But when we get into infinitely repeated games, then everything goes out the window. We don’t need to get into the mathematics of it, but just think about the same logic in the context of the PD again: all of a sudden, there’s no end point to carry out backward induction from. Because of that small change in the facts, punishment for prior defection (or reward for prior cooperation) is a realistic prospect at every single round: the rounds never stop (or they stop at an unpredictable time), so players always have a threat to make against one another. Conditional strategies like grim trigger and tit for tat suddenly start to be plausible, and the prospect of sustained cooperation again appears on the horizon.
In fact, as it turns out, there are a series of results known collectively as “the folk theorem” that suggest that infinitely repeated games have infinite subgame perfect equilibria. Anything can be sustained in equilibrium, under two conditions: 1) players can’t discount the future too highly; 2) the strategy set in question has to yield single-round payoffs better than those that can be obtained by the one-shot Nash equilibrium.
On the one hand, this is great. It allows us to explain how things like sustained cooperation can be possible in strategic contexts where there’s an incentive to defect. For example, it can be used to explain how reputation mechanisms work in markets to keep people honest. One of the most influential papers in the economic history of law, Milgron, North & Weingast 1990, essentially uses a more complex (because multiplayer) version of the indefinitely repeated PD to model how decentralized commercial enforcement institutions work.
However, while the folk theorem is useful in that sense for backward-looking explanation, it’s bad news for prediction: given that there are an infinite number of behavior patterns that are supportable in equilibrium in such situations, how do you predict which ones will show up? It ain’t easy. (Many game theorists just wave their hands around and say “focal points!”—about which more later.) If you’re a Popperian falsificationist about your philosophy of science, of course, then blowing up prediction is also a good way to blow up backward-looking explanation…but you probably shouldn’t be a Popperian falsificationist.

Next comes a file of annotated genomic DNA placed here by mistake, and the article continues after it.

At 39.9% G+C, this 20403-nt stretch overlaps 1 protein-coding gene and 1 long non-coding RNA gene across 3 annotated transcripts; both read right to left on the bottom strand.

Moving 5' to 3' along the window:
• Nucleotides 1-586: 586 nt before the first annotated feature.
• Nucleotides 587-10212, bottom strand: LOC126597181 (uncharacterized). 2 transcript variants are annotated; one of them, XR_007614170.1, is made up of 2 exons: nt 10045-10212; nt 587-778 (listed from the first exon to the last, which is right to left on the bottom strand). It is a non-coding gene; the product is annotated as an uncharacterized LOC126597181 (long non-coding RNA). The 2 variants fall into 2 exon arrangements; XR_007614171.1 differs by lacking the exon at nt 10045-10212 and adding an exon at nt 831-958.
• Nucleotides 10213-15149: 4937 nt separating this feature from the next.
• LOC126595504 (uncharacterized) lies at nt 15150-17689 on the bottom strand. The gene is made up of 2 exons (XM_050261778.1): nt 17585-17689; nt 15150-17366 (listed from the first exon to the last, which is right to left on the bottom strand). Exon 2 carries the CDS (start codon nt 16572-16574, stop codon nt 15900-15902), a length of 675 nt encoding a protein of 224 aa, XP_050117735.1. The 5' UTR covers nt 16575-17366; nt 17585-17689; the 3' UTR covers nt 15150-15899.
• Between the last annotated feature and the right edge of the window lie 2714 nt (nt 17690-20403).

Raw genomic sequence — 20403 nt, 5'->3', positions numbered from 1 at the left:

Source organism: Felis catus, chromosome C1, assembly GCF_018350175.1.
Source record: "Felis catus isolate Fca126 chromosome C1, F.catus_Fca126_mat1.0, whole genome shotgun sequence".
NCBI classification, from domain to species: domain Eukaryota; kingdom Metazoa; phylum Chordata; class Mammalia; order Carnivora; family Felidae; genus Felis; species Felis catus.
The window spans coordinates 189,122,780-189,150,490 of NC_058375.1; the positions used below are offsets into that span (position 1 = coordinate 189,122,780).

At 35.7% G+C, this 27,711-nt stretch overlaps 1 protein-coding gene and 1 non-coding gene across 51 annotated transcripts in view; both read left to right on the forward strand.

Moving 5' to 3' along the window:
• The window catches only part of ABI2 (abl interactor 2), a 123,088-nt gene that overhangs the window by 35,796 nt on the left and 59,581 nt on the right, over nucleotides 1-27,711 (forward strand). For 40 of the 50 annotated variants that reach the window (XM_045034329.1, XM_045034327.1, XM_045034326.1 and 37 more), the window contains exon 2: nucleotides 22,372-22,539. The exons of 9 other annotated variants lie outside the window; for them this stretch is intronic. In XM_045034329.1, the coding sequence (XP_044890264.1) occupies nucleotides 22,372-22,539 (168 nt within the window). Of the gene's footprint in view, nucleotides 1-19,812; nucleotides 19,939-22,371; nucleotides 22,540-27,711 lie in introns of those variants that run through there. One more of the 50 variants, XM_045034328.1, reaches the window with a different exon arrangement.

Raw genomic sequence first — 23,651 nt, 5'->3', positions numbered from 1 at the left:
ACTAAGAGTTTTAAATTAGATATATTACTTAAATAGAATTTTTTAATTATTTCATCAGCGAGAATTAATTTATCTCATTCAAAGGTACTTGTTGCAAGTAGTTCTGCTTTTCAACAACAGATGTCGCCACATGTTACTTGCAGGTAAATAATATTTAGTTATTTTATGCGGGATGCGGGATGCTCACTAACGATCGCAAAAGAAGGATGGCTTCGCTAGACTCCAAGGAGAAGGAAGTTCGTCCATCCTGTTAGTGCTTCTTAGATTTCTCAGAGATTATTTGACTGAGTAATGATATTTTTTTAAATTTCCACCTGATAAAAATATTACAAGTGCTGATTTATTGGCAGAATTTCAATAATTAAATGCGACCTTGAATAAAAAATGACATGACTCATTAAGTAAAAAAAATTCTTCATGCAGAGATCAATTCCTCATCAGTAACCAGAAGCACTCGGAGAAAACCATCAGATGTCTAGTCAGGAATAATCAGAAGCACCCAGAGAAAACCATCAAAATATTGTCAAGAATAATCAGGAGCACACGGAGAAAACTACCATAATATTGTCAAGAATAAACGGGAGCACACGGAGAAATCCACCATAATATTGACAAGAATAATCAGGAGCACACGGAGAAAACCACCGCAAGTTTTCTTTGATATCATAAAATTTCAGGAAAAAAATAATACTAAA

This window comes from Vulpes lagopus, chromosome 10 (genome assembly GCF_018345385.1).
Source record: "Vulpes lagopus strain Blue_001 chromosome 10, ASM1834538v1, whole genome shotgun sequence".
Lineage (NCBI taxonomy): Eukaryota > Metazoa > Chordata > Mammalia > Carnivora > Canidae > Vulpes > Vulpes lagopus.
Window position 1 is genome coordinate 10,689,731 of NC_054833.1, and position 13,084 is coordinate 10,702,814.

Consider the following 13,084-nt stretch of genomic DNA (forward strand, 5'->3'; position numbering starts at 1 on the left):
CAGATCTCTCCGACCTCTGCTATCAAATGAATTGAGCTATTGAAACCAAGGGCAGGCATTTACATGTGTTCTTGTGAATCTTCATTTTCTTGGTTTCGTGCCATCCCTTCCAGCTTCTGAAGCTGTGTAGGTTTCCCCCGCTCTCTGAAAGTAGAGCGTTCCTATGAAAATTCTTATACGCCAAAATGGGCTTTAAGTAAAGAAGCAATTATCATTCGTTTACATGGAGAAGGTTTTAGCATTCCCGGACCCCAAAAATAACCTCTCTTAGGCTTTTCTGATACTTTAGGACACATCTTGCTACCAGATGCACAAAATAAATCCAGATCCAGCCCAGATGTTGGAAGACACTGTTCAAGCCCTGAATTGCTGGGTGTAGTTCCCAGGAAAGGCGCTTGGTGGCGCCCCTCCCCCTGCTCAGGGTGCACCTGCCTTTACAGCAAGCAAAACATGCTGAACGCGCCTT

So. Anyway. That’s quite enough of that. I’m writing this post as the blizzard of our nightmares moves into Princeton (where I’m holed up this year), so perhaps soon we’ll see real-life applications of the finitely repeated PD as civilization breaks down, looters descend, hyenas emerge from the woods to drag away the weak, &c. Memo to fellow denizens of the impending weather apocalypse: I have a fixed cooperative disposition! Honest! Please don’t eat me! First.
* Teaser: sometimes players with a fixed disposition to be “irrational,” like to play tit-for-tat or grim trigger, can actually do better when they play with one another. In a context where doing better is selected for, players with such dispositions can prosper. See Axelrod, The Evolution of Cooperation and Skyrms, The Evolution of the Social Contract (previewed in a freely available Tanner Lecture http://tannerlectures.utah.edu/_documents/a-to-z/s/Skyrms_07.pdf ); also see basically all of evolutionary game theory, which I think I’ll probably post about at some point even though it is more advanced material than most of the stuff in this series, just because I find it delightful.
Saturday, January 24, 2015
Game theory post 4 of N: extensive form games, a deep dive
How about some Saturday game theory over brunch?
The one-round strategic form games of the previous post are the simplest possible presentation of some actual game theory. Now I want to put on my political scientist hat and dig into a slightly less simple, but much beloved, game.